Sometimes it’s easier to believe a lie.
Twenty-five-years ago, the disappearance of four-year-old Justin Manning rocked the small town of Dove Point, Ohio. After his body was found in a shallow grave in the woods two months later, the repercussions were felt for years.…
Janet Manning has been haunted by the murder since the day she lost sight of her brother in the park. Now, with the twenty-fifth anniversary of Justin’s death looming, a detective and a newspaper reporter have started to ask questions, opening old wounds and raising new suspicions. Could the man convicted of the murder - who spent more than two decades in prison - really be innocent? Janet’s childhood friend and high school crush, who was in the park with her that day, has returned to Dove Point, where he is wrestling with his own conflicted memories of the events. And a strange man appears at Janet’s door in the middle of the night, claiming to know the truth.
Soon, years of deceit will be swept away, and the truth about what happened to Janet’s brother will be revealed. And the answers that Janet has sought may be found much closer to home than she ever could have imagined.
©2012 David Bell (P)2012 Penguin Audiobooks
This is a great mystery/thriller primarily because it avoids all of the well-worn grooves that most mystery writers fall into. I feel that, in a mystery novel, it's important that the conclusion be plausible, but even more so that the events leading to it are independently plausible and not transparently constructed just to lead to that conclusion. This novel satisfied my plausibility appetite more than most, and the dialog was genuine. I can sometimes live with a mediocre plot if the dialog is right, but never the other way around.
KEPT ME GUESSING UNTIL ALMOST THE VERY END
GOOD JOB OF VOICES AND INFLECTION
NOT IN THE BEGINNING BUT THE 2ND HALF YES
MOSTLY A SAD STORY
This is a more difficult review for me to put into words. It kept me guessing until the end, but I kept waiting for more twists, or something more to happen. I've had this book on my MP3 for months & I've started it several times, but it was slow enough in the beginning that I'd get bored and switch to another book. I finally got to a point where it was keeping my interest, but I expected more - it could have been a better story. As it is, it was better than "just ok", but still below average in my opinion..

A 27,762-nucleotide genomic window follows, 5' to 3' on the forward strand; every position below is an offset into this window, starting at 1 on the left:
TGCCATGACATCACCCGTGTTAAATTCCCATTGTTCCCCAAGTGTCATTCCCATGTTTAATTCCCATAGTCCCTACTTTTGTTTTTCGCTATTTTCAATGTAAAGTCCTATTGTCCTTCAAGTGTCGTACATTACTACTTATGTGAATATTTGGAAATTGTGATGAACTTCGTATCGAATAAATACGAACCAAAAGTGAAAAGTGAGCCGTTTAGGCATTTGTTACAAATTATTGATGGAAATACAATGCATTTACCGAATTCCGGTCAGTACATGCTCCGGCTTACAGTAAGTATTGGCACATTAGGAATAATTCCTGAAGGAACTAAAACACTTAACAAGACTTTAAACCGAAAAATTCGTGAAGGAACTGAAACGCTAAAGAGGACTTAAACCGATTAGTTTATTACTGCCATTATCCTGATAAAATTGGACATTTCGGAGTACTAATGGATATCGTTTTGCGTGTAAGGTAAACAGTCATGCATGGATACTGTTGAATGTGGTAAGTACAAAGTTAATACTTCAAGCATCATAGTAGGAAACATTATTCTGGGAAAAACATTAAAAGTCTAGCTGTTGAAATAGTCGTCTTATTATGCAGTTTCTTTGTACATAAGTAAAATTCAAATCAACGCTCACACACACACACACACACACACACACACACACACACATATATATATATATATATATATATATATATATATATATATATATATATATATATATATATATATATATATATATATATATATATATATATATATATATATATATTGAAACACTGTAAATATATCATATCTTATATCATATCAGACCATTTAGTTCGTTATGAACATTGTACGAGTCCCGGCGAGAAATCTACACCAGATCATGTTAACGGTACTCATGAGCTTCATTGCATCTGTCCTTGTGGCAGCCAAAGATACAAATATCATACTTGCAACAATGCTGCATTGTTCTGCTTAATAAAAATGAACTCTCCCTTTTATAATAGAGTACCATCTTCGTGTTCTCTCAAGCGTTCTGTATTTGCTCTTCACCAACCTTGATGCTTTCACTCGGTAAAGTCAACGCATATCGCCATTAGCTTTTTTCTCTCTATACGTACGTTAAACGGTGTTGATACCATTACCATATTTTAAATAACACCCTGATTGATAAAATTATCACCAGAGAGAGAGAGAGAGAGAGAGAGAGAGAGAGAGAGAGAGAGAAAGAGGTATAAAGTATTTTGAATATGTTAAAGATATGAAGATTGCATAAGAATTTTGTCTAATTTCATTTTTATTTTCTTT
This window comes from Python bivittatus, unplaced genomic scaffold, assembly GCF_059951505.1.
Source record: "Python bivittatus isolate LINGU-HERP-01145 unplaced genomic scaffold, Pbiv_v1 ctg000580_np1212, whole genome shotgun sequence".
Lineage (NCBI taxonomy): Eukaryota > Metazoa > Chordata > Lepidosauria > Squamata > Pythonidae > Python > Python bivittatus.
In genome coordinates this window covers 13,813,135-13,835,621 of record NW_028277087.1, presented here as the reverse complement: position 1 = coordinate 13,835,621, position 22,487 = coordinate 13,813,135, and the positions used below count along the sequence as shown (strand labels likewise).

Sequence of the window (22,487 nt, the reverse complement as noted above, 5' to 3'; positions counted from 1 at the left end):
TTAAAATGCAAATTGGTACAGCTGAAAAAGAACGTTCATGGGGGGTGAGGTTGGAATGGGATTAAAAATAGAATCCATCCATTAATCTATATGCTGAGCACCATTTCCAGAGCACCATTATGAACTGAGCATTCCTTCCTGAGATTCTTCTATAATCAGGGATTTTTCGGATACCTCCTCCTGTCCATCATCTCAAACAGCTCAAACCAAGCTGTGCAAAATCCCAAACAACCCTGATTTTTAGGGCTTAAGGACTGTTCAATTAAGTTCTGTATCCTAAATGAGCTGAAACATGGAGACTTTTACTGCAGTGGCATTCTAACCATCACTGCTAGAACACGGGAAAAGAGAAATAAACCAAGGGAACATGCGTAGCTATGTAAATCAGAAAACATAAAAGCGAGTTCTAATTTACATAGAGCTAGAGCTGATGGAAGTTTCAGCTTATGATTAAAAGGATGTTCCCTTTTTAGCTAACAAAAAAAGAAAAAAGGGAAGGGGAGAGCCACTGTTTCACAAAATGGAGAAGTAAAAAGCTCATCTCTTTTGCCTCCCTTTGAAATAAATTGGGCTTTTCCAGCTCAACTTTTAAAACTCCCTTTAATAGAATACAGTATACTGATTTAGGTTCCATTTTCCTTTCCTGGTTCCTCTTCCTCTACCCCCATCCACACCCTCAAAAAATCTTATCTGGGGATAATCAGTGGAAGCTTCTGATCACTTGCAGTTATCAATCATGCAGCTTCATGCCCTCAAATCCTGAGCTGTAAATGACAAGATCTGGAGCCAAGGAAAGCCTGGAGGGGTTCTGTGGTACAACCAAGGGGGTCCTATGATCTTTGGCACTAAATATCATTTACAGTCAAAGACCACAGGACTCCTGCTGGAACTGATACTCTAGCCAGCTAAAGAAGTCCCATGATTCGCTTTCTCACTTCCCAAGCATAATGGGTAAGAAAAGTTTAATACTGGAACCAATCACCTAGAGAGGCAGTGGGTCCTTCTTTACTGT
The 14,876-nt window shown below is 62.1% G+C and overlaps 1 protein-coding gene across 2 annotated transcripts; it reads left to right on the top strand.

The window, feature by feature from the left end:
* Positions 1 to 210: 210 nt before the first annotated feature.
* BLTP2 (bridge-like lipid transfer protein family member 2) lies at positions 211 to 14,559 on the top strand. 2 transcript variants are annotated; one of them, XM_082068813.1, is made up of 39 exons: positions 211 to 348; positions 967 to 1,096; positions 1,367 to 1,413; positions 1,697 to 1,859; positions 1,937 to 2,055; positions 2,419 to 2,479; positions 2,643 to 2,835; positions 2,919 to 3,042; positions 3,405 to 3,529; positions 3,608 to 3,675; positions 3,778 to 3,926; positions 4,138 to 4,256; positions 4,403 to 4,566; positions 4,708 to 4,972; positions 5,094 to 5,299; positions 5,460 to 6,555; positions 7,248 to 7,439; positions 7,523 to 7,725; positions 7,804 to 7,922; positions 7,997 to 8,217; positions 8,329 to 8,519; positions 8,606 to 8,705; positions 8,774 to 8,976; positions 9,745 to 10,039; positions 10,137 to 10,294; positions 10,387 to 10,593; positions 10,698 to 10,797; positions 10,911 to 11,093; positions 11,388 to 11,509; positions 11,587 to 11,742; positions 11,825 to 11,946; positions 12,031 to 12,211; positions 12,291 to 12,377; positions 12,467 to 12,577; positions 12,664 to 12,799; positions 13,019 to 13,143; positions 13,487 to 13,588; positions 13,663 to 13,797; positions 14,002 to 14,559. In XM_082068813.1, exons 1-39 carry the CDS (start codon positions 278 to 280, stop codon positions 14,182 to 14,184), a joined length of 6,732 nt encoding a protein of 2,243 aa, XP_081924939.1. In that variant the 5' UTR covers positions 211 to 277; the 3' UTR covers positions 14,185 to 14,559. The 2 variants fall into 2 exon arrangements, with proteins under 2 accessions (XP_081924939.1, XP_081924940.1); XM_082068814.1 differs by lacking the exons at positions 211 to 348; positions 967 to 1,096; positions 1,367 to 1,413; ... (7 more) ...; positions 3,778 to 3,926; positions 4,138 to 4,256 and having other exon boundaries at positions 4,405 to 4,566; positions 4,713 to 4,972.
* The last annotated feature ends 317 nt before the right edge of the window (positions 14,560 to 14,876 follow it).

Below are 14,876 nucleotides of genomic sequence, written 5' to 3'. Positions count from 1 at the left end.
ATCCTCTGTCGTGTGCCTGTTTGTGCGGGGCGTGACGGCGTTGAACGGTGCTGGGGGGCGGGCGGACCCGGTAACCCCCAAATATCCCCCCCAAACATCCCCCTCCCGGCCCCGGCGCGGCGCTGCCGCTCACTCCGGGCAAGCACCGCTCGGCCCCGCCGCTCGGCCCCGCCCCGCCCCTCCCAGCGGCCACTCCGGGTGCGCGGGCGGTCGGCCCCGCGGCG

I found the story to have a nice little twist at the end which was great. Otherwise it's just another story of someone being wrongly accused.
The Hiding Place is the story of two adults that come to terms with a murder of a child that occurred twenty-five years ago when they were seven. Michael, a close, childhood friend of the murdered boy’s sister, Janet, returns to the small, western Ohio town where he was raised. Janet and he, along with Janet’s teenage daughter and the detective who investigated the murder originally, piece together the events that actually took place that fateful day.
The author, David Bell, interleaves the present and past with a deft hand, gradually revealing the story as it is reconstructed. The reconstruction takes several surprising twists, which provide page-turning suspense.
Bell’s characters are attractive and well developed, and the narrator, Fred Lehne, does a great job maintaining the suspense that infuses the novel. I look forward to listening to other books by Bell.
I enjoy listening to great detective mysterie & also great thrillers. I enjoy books also by Vince Flynn, David Baldaci including assasins.
Kept you on your seat. Just when I thought I figured it out, whoops another twist.
Yes. Didn't quite know when one would find what that "hiding place" was for.
When granddaughter and grandfather became as should be.
Not a single character I cared about -- all of them completely self-involved, especially the teenager. I had the who-dun-it figured out with his first appearance -- oh, he must be the real killer! The performance was fine, considering the material.
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